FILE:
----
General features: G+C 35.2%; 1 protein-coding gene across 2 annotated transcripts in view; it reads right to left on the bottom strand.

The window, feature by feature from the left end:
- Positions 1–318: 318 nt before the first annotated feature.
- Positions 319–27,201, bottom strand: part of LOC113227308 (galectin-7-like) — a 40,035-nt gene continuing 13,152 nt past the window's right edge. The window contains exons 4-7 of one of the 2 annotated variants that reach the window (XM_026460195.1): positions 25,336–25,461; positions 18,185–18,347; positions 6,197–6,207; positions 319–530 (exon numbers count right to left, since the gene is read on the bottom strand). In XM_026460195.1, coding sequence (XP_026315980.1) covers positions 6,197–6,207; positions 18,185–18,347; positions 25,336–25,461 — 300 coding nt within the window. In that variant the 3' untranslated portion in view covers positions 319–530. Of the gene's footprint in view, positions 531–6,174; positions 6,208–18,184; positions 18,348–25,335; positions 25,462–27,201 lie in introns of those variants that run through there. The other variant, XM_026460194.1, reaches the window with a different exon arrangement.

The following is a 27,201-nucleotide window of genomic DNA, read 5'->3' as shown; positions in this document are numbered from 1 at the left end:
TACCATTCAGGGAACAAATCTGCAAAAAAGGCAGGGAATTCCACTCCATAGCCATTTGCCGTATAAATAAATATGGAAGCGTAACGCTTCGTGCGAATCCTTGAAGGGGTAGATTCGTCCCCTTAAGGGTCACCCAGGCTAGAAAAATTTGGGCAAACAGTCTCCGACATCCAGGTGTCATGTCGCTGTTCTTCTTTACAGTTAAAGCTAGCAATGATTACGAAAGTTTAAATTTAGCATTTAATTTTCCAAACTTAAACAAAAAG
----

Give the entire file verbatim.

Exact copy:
General features: G+C 35.2%; 1 protein-coding gene across 2 annotated transcripts in view; it reads right to left on the bottom strand.

The window, feature by feature from the left end:
- Positions 1–318: 318 nt before the first annotated feature.
- Positions 319–27,201, bottom strand: part of LOC113227308 (galectin-7-like) — a 40,035-nt gene continuing 13,152 nt past the window's right edge. The window contains exons 4-7 of one of the 2 annotated variants that reach the window (XM_026460195.1): positions 25,336–25,461; positions 18,185–18,347; positions 6,197–6,207; positions 319–530 (exon numbers count right to left, since the gene is read on the bottom strand). In XM_026460195.1, coding sequence (XP_026315980.1) covers positions 6,197–6,207; positions 18,185–18,347; positions 25,336–25,461 — 300 coding nt within the window. In that variant the 3' untranslated portion in view covers positions 319–530. Of the gene's footprint in view, positions 531–6,174; positions 6,208–18,184; positions 18,348–25,335; positions 25,462–27,201 lie in introns of those variants that run through there. The other variant, XM_026460194.1, reaches the window with a different exon arrangement.

The following is a 27,201-nucleotide window of genomic DNA, read 5'->3' as shown; positions in this document are numbered from 1 at the left end:
TACCATTCAGGGAACAAATCTGCAAAAAAGGCAGGGAATTCCACTCCATAGCCATTTGCCGTATAAATAAATATGGAAGCGTAACGCTTCGTGCGAATCCTTGAAGGGGTAGATTCGTCCCCTTAAGGGTCACCCAGGCTAGAAAAATTTGGGCAAACAGTCTCCGACATCCAGGTGTCATGTCGCTGTTCTTCTTTACAGTTAAAGCTAGCAATGATTACGAAAGTTTAAATTTAGCATTTAATTTTCCAAACTTAAACAAAAAG